I used DC/analogue when I had an OO layout, but when I replaced it with an N-gauge layout I converted to DCC. In my view DCC makes building the layout so much simpler than DC because you don't have to think about having separate isolated and switched sections to run more than one loco at a time; All tracks are simply connected to a single main power supply buss, which is usually somewhere around 16v AC. As others have said, the amps capability of the power supply depends on what gauge and how many locos you expect to run simultaneously.

Also, once you've got a suitable DCC controller you don't have to buy a second one to run a second loco. The controller's handset will allow you to select which loco you want to control at any particular time, and all other locos that are already running will keep on running in accordance with the last instruction they received, until you select them on the handset and change their speed or some other parameter.

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Mountain
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Re: Complete beginner in DCC

Postby Mountain » Tue Sep 11, 2018 8:54 pm

Mind you. A second handset is great when you have visiting friends. :)
Enjoying 7mm narrow gauge.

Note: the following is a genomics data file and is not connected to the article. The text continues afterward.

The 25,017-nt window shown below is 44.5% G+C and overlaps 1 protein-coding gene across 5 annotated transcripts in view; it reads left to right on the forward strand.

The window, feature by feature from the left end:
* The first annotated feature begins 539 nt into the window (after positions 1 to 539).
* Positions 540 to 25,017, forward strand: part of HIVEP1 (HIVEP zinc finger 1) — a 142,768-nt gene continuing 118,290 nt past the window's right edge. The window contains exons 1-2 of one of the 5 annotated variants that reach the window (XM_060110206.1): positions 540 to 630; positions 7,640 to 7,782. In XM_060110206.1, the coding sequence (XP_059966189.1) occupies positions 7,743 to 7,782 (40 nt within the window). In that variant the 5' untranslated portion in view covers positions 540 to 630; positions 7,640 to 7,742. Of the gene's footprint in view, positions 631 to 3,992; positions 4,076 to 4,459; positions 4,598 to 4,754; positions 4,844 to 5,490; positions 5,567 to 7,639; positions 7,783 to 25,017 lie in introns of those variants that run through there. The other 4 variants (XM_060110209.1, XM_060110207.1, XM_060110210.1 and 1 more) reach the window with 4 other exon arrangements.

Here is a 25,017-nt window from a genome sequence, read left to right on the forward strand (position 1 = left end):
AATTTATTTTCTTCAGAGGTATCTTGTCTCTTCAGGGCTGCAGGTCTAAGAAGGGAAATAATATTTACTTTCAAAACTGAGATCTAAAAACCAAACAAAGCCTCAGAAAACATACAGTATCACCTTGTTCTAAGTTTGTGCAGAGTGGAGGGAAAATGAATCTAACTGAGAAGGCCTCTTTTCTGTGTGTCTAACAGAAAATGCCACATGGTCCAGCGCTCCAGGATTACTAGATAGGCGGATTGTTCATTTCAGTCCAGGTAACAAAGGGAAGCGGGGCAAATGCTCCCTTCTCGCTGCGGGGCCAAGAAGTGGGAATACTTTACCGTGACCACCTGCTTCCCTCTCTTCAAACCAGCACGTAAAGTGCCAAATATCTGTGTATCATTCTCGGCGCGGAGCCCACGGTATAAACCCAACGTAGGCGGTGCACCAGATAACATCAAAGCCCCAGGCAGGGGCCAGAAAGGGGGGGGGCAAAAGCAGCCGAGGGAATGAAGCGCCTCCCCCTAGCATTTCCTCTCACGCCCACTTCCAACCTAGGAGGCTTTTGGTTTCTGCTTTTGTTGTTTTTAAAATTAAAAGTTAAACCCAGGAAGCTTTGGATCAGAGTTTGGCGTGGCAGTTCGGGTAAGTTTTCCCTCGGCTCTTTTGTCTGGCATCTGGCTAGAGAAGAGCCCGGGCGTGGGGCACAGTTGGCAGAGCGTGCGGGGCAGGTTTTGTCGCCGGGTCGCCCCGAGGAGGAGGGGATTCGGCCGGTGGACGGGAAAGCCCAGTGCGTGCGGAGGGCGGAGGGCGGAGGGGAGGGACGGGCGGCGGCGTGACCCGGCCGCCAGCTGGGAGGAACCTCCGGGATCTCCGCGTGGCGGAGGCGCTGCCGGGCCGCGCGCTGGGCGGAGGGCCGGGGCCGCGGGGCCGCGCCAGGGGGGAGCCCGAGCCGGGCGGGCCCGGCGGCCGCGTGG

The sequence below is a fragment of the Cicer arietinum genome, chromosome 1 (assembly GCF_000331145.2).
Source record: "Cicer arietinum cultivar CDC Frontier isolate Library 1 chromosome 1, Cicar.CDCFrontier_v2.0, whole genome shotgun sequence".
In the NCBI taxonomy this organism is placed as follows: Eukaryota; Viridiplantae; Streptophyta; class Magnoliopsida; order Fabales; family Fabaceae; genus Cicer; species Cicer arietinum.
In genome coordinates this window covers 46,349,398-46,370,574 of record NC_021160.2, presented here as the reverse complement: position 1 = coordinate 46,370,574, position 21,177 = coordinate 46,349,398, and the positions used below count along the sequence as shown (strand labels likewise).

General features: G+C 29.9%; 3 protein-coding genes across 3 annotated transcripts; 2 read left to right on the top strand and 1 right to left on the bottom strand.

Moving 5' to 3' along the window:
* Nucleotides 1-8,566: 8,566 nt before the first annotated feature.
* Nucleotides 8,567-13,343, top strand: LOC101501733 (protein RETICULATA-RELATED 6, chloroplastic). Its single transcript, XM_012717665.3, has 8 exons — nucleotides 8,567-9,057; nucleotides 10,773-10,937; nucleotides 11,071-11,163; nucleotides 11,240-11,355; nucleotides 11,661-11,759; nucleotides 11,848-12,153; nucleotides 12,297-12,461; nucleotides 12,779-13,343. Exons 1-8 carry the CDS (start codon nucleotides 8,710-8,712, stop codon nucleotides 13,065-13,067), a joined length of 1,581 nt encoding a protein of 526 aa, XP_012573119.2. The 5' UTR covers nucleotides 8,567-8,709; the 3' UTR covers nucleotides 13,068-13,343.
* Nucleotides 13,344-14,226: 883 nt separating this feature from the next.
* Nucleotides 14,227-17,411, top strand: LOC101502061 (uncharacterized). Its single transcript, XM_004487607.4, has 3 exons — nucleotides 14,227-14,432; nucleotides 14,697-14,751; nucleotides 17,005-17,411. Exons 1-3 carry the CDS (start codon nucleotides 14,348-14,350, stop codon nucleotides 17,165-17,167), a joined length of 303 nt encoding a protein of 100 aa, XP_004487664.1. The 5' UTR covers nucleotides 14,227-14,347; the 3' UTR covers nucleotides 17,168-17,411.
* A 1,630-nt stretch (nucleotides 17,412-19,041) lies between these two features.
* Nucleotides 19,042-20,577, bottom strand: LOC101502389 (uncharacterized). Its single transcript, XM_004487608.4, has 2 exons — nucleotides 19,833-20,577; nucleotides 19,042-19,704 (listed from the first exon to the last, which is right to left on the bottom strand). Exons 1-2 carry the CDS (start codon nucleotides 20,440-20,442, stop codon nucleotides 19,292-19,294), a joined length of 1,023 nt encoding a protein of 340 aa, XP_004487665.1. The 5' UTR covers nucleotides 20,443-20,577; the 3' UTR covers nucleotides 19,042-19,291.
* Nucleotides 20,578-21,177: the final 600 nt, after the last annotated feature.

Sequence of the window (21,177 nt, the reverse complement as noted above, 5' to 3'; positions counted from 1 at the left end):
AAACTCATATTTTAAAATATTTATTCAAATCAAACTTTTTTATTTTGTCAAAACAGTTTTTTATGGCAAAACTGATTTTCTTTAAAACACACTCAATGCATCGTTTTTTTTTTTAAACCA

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Montfort
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Re: Complete beginner in DCC

Postby Montfort » Wed Sep 12, 2018 7:42 am

Thanks gentlemen. But don't forget the price of all that DCC stuff (for example: Hornby R8213: £98.00 :o ).
Remember: model railroading can become contagious. So be careful...

triuph1050
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Re: Complete beginner in DCC

Postby triuph1050 » Wed Sep 12, 2018 9:12 am

Add another £30 or so to replace the 1amp power supply that comes with the Select to upgrade to the 4amp. As I found to my cost when I started adding more locos and couldn't work out why I could not have all functions working

Bigmet
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Re: Complete beginner in DCC

Postby Bigmet » Wed Sep 12, 2018 12:51 pm

Montfort wrote:Thanks gentlemen. But don't forget the price of all that DCC stuff...